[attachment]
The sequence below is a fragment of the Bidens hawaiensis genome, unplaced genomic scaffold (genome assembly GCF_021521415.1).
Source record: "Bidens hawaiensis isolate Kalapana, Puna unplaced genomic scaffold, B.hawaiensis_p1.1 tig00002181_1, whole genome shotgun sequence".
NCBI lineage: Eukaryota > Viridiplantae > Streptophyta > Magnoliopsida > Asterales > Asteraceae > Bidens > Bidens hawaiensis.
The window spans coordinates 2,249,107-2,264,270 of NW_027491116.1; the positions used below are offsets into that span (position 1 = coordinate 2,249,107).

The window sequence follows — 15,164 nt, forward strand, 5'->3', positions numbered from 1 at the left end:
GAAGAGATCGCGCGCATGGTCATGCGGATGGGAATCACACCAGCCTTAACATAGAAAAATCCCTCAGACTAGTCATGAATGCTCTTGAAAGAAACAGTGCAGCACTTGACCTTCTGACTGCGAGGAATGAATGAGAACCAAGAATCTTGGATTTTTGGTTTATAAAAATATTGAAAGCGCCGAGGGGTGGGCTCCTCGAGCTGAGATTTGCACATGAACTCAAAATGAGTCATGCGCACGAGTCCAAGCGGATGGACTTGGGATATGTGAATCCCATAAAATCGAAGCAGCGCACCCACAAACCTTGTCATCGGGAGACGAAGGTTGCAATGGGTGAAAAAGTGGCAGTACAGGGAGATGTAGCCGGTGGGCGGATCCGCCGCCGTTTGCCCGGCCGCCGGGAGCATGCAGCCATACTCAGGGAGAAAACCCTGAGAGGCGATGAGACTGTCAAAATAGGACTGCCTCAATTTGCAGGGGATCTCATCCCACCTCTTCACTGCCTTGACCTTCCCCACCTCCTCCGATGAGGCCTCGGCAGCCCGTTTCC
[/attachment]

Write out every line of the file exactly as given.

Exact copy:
The sequence below is a fragment of the Bidens hawaiensis genome, unplaced genomic scaffold (genome assembly GCF_021521415.1).
Source record: "Bidens hawaiensis isolate Kalapana, Puna unplaced genomic scaffold, B.hawaiensis_p1.1 tig00002181_1, whole genome shotgun sequence".
NCBI lineage: Eukaryota > Viridiplantae > Streptophyta > Magnoliopsida > Asterales > Asteraceae > Bidens > Bidens hawaiensis.
The window spans coordinates 2,249,107-2,264,270 of NW_027491116.1; the positions used below are offsets into that span (position 1 = coordinate 2,249,107).

The window sequence follows — 15,164 nt, forward strand, 5'->3', positions numbered from 1 at the left end:
GAAGAGATCGCGCGCATGGTCATGCGGATGGGAATCACACCAGCCTTAACATAGAAAAATCCCTCAGACTAGTCATGAATGCTCTTGAAAGAAACAGTGCAGCACTTGACCTTCTGACTGCGAGGAATGAATGAGAACCAAGAATCTTGGATTTTTGGTTTATAAAAATATTGAAAGCGCCGAGGGGTGGGCTCCTCGAGCTGAGATTTGCACATGAACTCAAAATGAGTCATGCGCACGAGTCCAAGCGGATGGACTTGGGATATGTGAATCCCATAAAATCGAAGCAGCGCACCCACAAACCTTGTCATCGGGAGACGAAGGTTGCAATGGGTGAAAAAGTGGCAGTACAGGGAGATGTAGCCGGTGGGCGGATCCGCCGCCGTTTGCCCGGCCGCCGGGAGCATGCAGCCATACTCAGGGAGAAAACCCTGAGAGGCGATGAGACTGTCAAAATAGGACTGCCTCAATTTGCAGGGGATCTCATCCCACCTCTTCACTGCCTTGACCTTCCCCACCTCCTCCGATGAGGCCTCGGCAGCCCGTTTCC